Kids these days have rather short attention spans. Teachers have their work cut out for them, especially when teaching subjects that their students don’t generally enjoy. If you’re a teacher, here are some ideas for how you can make learning fun for your students.
Award Students for Learning
Younger students can be very motivated by stickers, small toys, and cool pencils. Put stickers on tests when students score well or show marked improvement over their previous scores. Offer small toys or sugarless gum for class participation, maybe even letting students vote on who contributed the most to the class each day. Bookmarks are a good choice for encouraging students to read, as well, annd could be used as a reward for extra credit book reports that fall outside of the realm of homework.
Throw a Party
Students of all ages will enjoy having a party during class time. You can make it educational, too! During a Thanksgiving party, you can incorporate age-appropriate information about history and the first Thanksgiving. Celebrate Earth Day by decorating the classroom and discussing the environment. For a science class, you could discuss how recycling works or how long it takes for various substances to break down in a landfill. For a literature class, ask students what books they’ve read that have environmental themes. (i.e. The Lord of the Rings trilogy is chock full of environmental warnings.)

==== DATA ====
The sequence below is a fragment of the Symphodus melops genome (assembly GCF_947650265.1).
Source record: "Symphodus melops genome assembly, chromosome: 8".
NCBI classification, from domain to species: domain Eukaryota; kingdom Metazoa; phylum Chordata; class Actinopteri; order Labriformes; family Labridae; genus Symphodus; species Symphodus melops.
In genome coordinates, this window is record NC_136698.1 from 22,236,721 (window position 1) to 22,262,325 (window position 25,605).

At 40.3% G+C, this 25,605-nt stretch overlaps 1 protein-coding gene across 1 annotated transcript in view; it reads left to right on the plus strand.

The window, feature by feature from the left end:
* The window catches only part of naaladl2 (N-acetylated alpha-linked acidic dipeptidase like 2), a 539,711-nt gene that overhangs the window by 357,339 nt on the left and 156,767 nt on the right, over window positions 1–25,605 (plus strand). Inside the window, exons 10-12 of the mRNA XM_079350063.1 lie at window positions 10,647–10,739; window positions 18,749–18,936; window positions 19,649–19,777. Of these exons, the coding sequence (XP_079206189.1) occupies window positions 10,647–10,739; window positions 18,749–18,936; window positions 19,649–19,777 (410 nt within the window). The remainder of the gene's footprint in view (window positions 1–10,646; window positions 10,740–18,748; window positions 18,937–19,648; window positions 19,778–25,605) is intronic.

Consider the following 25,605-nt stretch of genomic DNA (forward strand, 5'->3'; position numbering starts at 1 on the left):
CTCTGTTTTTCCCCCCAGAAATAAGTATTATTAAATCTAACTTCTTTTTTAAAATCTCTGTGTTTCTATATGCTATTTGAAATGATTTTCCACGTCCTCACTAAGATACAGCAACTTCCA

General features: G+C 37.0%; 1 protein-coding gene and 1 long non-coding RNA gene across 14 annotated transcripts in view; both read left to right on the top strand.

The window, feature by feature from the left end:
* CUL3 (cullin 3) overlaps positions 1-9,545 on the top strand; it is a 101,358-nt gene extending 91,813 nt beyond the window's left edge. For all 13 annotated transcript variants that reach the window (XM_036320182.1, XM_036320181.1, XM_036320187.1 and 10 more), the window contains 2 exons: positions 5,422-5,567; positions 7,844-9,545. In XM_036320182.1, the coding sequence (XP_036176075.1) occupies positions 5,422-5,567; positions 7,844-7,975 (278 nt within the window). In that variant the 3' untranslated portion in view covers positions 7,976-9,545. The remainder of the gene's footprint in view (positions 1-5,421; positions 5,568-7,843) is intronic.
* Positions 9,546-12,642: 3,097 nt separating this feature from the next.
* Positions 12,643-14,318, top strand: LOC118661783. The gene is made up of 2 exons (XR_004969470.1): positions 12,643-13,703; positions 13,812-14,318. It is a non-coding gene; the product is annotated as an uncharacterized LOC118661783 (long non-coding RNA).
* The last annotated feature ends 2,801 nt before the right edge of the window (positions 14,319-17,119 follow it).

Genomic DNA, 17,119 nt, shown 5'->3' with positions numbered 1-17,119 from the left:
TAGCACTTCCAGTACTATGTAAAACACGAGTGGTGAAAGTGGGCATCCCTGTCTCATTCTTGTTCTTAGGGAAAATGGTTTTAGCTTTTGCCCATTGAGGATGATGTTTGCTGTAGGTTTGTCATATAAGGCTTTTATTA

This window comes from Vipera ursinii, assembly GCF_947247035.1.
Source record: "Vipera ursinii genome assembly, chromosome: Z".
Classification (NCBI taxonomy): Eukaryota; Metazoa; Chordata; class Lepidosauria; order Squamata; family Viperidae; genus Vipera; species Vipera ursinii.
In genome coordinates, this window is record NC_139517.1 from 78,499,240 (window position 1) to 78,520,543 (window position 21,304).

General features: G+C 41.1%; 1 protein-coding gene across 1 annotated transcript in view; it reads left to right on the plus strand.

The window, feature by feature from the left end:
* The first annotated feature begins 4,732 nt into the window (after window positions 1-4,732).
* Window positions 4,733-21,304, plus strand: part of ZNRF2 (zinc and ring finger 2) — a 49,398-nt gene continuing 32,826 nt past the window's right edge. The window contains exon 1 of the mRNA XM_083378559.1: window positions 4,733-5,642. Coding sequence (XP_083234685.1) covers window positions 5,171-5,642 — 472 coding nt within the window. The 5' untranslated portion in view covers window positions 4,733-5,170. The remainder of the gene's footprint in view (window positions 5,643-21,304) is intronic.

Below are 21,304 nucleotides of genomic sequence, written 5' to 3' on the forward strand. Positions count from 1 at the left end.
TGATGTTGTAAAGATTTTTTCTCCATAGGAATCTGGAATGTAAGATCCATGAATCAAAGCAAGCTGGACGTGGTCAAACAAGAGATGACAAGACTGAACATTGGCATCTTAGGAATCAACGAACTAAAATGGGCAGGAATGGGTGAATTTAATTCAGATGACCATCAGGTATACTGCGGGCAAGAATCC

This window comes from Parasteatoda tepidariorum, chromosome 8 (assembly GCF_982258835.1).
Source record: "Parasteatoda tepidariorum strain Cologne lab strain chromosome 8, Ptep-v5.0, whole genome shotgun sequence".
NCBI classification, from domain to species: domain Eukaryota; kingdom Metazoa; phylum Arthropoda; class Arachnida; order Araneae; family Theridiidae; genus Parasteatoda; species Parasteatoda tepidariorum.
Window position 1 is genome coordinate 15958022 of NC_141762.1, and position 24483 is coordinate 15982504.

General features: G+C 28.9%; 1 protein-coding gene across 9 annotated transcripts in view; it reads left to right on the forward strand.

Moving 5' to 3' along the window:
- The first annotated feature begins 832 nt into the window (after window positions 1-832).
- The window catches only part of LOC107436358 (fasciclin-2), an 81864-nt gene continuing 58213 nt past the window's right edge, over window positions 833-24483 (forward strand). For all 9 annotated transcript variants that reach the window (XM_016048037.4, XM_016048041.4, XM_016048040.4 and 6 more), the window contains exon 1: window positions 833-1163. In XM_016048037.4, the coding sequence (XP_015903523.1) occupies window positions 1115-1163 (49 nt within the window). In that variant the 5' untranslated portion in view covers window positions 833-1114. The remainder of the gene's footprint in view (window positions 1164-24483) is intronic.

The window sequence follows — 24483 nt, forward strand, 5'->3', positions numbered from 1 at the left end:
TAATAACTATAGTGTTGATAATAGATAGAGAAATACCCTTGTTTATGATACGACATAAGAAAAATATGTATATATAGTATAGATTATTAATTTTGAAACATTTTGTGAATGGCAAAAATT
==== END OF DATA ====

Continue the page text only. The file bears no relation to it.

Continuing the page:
Provide Hands On Lessons
If at all possible, let kids use as many of their senses as they can while learning. If you’re learning about different types of birds, take them out for a 20-minute class “field trip” into the woods to see how many different birds they can identify. Use visual aids like M&Ms when teaching multiplication tables so that students can see what 7 x 8 looks like when represented by candy. Be creative! Your students will appreciate it.
Use Arts & Crafts
Even older students like to be able to express their own creativity. You can complement even the dullest history lessons by having students create something that represents their interpretation of what they learned, whether they write a poem about Harriet Tubman or create a collage about the internment of Japanese-Americans during World War II. Younger students can draw or color pictures that go along with the day’s lesson, or you can use artwork as a writing prompt. You can find some great Arts & Crafts at SmileMakers.com.
How Will You Motivate Your Class Today?
Do you have any other great ideas for making learning fun for your students? We’d love to hear your suggestions.